Parental and peer input are linked to differing activity levels for boys and girls
Differences in levels of physical activity between boys and girls are linked to differences in levels of modeling and support by peers and parents, according to a new study in the open access journal PLOS ONE by Anne Reimers of Friedrich-Alexander-University Erlangen-Nuremberg in Erlangen, Germany, and colleagues.
Physical activity during childhood and adolescence, whether in free play, or organized sports, is critical for development. The amount of physical activity a child gets has been previously shown to correlate with the level of parental physical activity, and during adolescence, with peer activity, but little is known about differences between the sexes in modeling and support and its influence on sex-specific physical activity.
To explore this topic, the authors analyzed results from a nationwide study on physical activity from Germany, called the MoMo Study, in which parents and children reported on their level of activity and the exposure to both modeling and support. Parental and peer modeling was assessed by asking whether mother, father, and friends regularly engaged in sports. Parental support was determined by asking about both tangible (e.g., transportation) and intangible (e.g., encouragement) support, while peer support was determined by asking about how often friends ask the respondent to play outside or join an activity, among other questions.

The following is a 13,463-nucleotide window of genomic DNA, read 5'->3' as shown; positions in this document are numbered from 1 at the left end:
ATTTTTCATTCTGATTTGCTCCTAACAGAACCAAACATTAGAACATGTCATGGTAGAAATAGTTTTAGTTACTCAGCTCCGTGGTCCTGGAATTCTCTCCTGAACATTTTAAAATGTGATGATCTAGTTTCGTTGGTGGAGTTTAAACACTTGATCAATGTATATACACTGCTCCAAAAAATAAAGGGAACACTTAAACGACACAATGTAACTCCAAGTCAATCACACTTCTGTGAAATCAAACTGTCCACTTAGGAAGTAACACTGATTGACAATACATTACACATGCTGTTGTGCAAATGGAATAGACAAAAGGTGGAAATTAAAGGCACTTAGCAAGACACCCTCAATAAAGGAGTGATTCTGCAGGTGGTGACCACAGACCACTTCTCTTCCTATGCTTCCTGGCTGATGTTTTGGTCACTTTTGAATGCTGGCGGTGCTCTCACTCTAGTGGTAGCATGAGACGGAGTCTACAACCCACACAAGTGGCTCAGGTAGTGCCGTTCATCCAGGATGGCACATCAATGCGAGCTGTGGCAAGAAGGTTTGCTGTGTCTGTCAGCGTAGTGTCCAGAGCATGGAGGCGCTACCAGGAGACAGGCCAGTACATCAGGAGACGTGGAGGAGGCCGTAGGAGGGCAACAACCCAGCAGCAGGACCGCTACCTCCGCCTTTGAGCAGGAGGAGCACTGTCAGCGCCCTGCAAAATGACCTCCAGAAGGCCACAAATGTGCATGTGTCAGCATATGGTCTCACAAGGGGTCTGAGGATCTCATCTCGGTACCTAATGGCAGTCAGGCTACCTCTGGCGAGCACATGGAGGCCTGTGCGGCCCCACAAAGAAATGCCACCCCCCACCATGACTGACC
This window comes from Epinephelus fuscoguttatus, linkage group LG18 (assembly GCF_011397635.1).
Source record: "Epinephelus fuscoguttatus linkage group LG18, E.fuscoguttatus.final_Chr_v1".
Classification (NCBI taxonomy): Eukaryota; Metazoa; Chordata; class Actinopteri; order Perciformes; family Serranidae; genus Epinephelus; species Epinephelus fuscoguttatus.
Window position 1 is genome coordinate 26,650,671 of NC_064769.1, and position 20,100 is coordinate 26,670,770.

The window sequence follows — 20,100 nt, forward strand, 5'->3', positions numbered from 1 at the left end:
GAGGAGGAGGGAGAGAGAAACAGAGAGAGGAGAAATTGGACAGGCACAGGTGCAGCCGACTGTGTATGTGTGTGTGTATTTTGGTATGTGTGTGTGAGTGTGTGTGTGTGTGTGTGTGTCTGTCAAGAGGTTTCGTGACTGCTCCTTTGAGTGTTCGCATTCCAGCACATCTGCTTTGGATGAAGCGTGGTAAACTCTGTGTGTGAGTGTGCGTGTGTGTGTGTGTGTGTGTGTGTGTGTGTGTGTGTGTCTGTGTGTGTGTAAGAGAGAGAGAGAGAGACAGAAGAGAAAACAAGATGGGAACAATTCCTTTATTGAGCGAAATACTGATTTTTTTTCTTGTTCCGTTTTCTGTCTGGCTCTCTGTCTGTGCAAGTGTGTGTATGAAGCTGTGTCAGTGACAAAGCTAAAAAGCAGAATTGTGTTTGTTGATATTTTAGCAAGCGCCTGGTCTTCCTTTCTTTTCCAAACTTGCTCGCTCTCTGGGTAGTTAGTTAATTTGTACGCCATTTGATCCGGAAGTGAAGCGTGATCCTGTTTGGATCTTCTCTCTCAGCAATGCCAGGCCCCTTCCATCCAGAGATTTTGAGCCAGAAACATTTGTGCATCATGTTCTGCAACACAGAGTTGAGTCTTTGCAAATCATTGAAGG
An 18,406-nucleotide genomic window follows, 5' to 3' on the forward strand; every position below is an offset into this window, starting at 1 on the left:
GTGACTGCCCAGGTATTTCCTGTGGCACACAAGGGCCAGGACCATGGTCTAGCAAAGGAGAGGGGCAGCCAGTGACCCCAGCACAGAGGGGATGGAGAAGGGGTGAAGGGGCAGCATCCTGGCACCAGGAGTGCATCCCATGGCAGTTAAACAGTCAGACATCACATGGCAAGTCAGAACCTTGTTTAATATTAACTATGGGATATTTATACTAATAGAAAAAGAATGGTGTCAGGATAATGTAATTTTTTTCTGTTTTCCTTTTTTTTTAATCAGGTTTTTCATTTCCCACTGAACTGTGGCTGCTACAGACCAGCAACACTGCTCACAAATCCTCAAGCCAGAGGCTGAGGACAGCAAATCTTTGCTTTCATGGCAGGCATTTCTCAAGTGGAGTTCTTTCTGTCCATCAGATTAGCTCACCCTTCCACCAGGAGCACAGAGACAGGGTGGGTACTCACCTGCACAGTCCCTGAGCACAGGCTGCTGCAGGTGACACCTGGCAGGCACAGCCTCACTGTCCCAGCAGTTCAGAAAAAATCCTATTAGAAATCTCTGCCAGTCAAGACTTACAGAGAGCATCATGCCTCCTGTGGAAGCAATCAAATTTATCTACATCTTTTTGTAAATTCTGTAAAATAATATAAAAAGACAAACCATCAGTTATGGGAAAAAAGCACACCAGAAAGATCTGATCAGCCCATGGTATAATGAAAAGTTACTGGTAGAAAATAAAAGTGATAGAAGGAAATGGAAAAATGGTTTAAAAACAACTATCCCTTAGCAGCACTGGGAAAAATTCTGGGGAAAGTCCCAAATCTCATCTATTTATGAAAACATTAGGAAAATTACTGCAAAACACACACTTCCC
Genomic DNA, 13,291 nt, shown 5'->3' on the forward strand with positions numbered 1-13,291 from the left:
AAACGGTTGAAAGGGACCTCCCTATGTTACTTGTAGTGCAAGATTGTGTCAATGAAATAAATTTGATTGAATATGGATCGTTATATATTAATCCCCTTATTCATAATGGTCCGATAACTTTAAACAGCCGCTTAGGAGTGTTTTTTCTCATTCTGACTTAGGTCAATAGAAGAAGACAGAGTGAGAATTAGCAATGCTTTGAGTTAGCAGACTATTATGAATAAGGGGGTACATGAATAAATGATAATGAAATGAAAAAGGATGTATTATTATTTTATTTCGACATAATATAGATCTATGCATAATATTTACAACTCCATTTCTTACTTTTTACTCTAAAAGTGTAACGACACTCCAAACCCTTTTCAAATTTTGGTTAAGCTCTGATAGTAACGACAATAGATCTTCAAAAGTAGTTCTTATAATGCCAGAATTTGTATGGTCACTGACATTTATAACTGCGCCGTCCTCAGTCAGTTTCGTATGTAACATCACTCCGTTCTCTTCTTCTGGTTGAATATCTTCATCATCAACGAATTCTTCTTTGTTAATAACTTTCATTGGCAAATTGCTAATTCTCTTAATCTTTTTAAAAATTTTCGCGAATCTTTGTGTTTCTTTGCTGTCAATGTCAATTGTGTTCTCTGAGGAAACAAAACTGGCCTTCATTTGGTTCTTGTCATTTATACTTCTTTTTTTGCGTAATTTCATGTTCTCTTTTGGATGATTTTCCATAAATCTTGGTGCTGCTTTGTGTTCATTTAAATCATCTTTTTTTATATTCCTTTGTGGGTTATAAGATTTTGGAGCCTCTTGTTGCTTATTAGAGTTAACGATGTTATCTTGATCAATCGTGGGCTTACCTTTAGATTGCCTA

Girls were less likely to participate in club sports at the elementary school level, and in any type of physical activity at the high school level. Overall, girls received less social support than boys, and the degree or participation was linked to the degree of both modeling and support received. The difference between the sexes in the amount of peer modeling was greater at the high school level than at the elementary level, suggesting that interventions that target peer modeling may be an effective way to mitigate the age-related decline in physical activity among girls.
Reimers adds: "This study showed that parents, peers, and siblings are important gatekeepers for physical activity in children and adolescents. However, they play different roles for different physical activities in different settings."